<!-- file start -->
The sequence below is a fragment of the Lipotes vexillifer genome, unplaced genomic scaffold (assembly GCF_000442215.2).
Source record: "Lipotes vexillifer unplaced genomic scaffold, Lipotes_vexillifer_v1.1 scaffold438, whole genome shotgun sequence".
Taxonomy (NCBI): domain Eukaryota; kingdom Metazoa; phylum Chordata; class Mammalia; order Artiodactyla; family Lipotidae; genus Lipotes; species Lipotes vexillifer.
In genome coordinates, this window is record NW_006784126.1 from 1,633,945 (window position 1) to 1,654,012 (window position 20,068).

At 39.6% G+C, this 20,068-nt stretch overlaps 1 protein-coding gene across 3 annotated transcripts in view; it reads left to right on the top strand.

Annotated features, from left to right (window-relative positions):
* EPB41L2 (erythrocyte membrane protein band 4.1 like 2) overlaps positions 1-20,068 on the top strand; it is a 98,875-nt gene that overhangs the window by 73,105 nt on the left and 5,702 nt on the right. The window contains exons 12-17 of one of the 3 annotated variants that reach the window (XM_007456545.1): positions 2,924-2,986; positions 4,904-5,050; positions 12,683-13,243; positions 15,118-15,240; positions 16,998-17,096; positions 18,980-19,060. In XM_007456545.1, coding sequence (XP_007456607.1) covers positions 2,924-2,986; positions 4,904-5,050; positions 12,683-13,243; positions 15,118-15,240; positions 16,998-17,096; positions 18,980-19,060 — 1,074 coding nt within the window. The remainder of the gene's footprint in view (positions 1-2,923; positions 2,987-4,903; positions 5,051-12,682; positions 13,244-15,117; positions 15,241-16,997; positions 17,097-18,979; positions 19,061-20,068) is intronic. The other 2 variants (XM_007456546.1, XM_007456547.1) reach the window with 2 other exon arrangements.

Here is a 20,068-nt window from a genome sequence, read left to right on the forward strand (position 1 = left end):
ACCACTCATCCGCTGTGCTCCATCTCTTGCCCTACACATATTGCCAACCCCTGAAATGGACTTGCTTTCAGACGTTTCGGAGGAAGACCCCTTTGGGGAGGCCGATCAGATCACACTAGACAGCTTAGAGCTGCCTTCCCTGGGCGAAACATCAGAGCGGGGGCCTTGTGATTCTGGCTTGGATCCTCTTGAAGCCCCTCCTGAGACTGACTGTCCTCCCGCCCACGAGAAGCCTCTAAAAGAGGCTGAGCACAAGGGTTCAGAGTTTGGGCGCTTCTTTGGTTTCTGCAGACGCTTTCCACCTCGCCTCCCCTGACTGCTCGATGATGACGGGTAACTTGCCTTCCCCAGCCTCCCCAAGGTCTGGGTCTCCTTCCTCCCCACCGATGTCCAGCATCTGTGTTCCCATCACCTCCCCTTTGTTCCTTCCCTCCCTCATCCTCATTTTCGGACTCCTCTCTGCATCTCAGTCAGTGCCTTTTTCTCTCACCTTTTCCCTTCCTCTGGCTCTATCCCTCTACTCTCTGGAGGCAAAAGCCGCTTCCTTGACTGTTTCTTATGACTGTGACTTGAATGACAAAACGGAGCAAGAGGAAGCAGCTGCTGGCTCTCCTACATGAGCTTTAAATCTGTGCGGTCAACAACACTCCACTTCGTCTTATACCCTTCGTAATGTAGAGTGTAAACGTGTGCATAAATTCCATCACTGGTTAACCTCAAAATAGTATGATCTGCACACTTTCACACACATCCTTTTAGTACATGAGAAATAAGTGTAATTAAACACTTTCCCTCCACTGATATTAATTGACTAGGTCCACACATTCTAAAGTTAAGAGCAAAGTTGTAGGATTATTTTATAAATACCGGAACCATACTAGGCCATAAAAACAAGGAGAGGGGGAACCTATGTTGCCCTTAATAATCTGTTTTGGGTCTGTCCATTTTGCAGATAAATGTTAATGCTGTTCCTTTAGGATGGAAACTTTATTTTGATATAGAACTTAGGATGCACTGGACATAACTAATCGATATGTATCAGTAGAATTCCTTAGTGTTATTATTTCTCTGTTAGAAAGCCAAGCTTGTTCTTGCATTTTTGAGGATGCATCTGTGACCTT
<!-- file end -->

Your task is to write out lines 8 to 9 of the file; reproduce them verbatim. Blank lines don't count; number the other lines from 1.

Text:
Here is a 20,068-nt window from a genome sequence, read left to right on the forward strand (position 1 = left end):
ACCACTCATCCGCTGTGCTCCATCTCTTGCCCTACACATATTGCCAACCCCTGAAATGGACTTGCTTTCAGACGTTTCGGAGGAAGACCCCTTTGGGGAGGCCGATCAGATCACACTAGACAGCTTAGAGCTGCCTTCCCTGGGCGAAACATCAGAGCGGGGGCCTTGTGATTCTGGCTTGGATCCTCTTGAAGCCCCTCCTGAGACTGACTGTCCTCCCGCCCACGAGAAGCCTCTAAAAGAGGCTGAGCACAAGGGTTCAGAGTTTGGGCGCTTCTTTGGTTTCTGCAGACGCTTTCCACCTCGCCTCCCCTGACTGCTCGATGATGACGGGTAACTTGCCTTCCCCAGCCTCCCCAAGGTCTGGGTCTCCTTCCTCCCCACCGATGTCCAGCATCTGTGTTCCCATCACCTCCCCTTTGTTCCTTCCCTCCCTCATCCTCATTTTCGGACTCCTCTCTGCATCTCAGTCAGTGCCTTTTTCTCTCACCTTTTCCCTTCCTCTGGCTCTATCCCTCTACTCTCTGGAGGCAAAAGCCGCTTCCTTGACTGTTTCTTATGACTGTGACTTGAATGACAAAACGGAGCAAGAGGAAGCAGCTGCTGGCTCTCCTACATGAGCTTTAAATCTGTGCGGTCAACAACACTCCACTTCGTCTTATACCCTTCGTAATGTAGAGTGTAAACGTGTGCATAAATTCCATCACTGGTTAACCTCAAAATAGTATGATCTGCACACTTTCACACACATCCTTTTAGTACATGAGAAATAAGTGTAATTAAACACTTTCCCTCCACTGATATTAATTGACTAGGTCCACACATTCTAAAGTTAAGAGCAAAGTTGTAGGATTATTTTATAAATACCGGAACCATACTAGGCCATAAAAACAAGGAGAGGGGGAACCTATGTTGCCCTTAATAATCTGTTTTGGGTCTGTCCATTTTGCAGATAAATGTTAATGCTGTTCCTTTAGGATGGAAACTTTATTTTGATATAGAACTTAGGATGCACTGGACATAACTAATCGATATGTATCAGTAGAATTCCTTAGTGTTATTATTTCTCTGTTAGAAAGCCAAGCTTGTTCTTGCATTTTTGAGGATGCATCTGTGACCTT